Over the last couple of years, several of my friends have called me brave. I’ve sat with them over meals, over coffee, over wine, in cafes, in restaurants, in bars, in movie theaters and on park benches. These gatherings – to catch up, to check in, to touch base – have more often than not involved them asking how I’m doing, and me, trying to spin things toward the positive, trying to portray life in the best possible light, trying to smile because I’ve grown so weary of all the tears.
Inevitably, the ‘brave’ word comes up. But I don’t believe it. It doesn’t feel like me.
Why brave, exactly? Because I watched both of my parents die at a relatively young age? Because I weathered a year of incredibly hard things? Because I’m still weathering hard things? Because through it all, I’ve kept going, rather than falling apart?
But really, what choice did I have? Life is a surprise, unfolding events over which I’ve had no control; over which none of us has any control. Like it or not, the truth is that I’ve had little choice but to accept everything that life has thrown at me, and try to move forward. So how exactly, does that make me brave?
I suppose the realization of just how little control I have should make me feel a certain amount of freedom, right? After all, since nothing can be done, what’s the point of worrying about the outcome, or of feeling afraid?
But it hasn’t worked that way. In fact the opposite is true. The certainty that nothing is certain has, ironically, only amped up the control freak in me, has only elevated my every anxiety. My fear of heights? Worse. My fear of flying? Worse. My fear of just about everything? Worse.
So when people call me brave, I want to laugh out loud. I’m afraid of my own shadow, people. I’m like a little kid all over again, except not, because when I was a little kid I wasn’t afraid of things like I am now. Call it a lack of awareness of my own mortality, call it blissful ignorance about the fragility of human life, call it the magic of childhood wonder and amazement, call it the ability to create with reckless abandon without fear of judgment. Call it all of those things. But whatever you call it, I wish I still had it, instead of this pervasive, paralyzing certainty that danger is everywhere and that nothing is safe.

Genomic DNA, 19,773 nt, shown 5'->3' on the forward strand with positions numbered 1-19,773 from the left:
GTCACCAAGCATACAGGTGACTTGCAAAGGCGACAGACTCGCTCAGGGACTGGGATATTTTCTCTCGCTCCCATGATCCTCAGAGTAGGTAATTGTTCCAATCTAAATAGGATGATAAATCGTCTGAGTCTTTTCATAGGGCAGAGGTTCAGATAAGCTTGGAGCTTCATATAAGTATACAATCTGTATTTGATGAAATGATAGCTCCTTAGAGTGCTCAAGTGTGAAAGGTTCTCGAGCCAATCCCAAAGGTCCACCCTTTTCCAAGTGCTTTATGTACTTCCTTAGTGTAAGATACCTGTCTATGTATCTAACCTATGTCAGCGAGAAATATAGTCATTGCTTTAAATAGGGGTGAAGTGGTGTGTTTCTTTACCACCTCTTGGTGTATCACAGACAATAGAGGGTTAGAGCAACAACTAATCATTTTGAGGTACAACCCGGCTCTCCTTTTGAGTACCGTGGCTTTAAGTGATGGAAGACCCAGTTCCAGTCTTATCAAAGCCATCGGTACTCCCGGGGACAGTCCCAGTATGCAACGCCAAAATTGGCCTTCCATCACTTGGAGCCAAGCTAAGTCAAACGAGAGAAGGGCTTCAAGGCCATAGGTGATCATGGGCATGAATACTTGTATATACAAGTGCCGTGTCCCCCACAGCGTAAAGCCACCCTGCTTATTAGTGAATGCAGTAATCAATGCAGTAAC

I am not, nor have I ever been, a passive person. I’m hyper aware of the fact that I’m afraid of everything, and it pisses me off. I hate it. One of my best – and worst – qualities is that I’m stubborn as an ox, and when I feel the fear snaking its icy fingers around my neck, I fight. I realize the irrationality, the pointlessness of my fear, and I struggle to put myself in situations that scare me. I fight my impulse to stay home, hiding under the covers. Over the last few months, I’ve forced myself out of the house to meet new people, to join new groups and organizations, to try to stand on my own two feet as this different person I’ve become. I’ve tried to be braver with my writing, recounting personal things that are difficult to talk about. I’ve tried to be braver with my art. I’ve started projects that I’m worried will fail. I’m worried that, ultimately, I will fail.
Most of the time, I feel like a fraud, because I’m not brave at all. But I want to be. I’ve pinned the Jack Canfield quote ‘Everything you want is on the other side of fear,’ to my bulletin board and I read it so often that the words echo in my brain. And I resolve to keep fighting the icy fingers snaking around my neck.
Tomorrow, I’m leaving on one such fear-fighting mission. I’m heading to a writers’ retreat on a remote island in northern Washington State. A whole day of travel to get there – planes and shuttles and cars and ferry boats – and then 3 ½ days spent sharing a cabin with strangers, delving into things I can’t even imagine, but that I can only assume will be personal, vulnerable, and hopefully life-affirming. It’s like summer camp meets the first day of school on steroids. I’m terrified. And I can’t wait.
I am not brave. I am about 100 miles from brave. I am fragile. I am easily broken. I am afraid most of the time. But I am also angry. I am fighting. And I am doing everything I can think of to get to the other side of fear. I hope this weekend helps. I hope I find something on that island, in those Washington woods, that I didn’t have before. I hope it teaches me something I didn’t already know. I hope it makes me just a little bit braver.
Wish me luck.
Until next time, friends.